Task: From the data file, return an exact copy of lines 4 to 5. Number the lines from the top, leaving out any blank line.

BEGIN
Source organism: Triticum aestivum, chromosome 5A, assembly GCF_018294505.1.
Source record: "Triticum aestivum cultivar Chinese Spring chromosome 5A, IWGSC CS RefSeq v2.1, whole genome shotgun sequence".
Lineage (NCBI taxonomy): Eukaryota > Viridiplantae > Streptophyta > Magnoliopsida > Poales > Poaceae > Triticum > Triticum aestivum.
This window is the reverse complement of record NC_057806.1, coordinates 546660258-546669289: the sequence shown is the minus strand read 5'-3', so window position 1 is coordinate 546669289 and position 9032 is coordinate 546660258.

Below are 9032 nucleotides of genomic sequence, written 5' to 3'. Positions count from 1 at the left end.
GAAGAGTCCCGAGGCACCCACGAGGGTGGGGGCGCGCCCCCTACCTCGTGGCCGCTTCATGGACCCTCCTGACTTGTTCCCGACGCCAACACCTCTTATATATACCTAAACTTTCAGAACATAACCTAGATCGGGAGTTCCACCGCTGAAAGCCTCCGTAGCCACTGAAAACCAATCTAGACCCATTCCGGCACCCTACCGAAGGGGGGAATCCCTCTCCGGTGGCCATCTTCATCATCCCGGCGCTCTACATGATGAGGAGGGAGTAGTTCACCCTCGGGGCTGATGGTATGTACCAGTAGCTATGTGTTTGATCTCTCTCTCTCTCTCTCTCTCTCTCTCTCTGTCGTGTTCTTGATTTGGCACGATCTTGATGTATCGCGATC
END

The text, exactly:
This window is the reverse complement of record NC_057806.1, coordinates 546660258-546669289: the sequence shown is the minus strand read 5'-3', so window position 1 is coordinate 546669289 and position 9032 is coordinate 546660258.

Below are 9032 nucleotides of genomic sequence, written 5' to 3'. Positions count from 1 at the left end.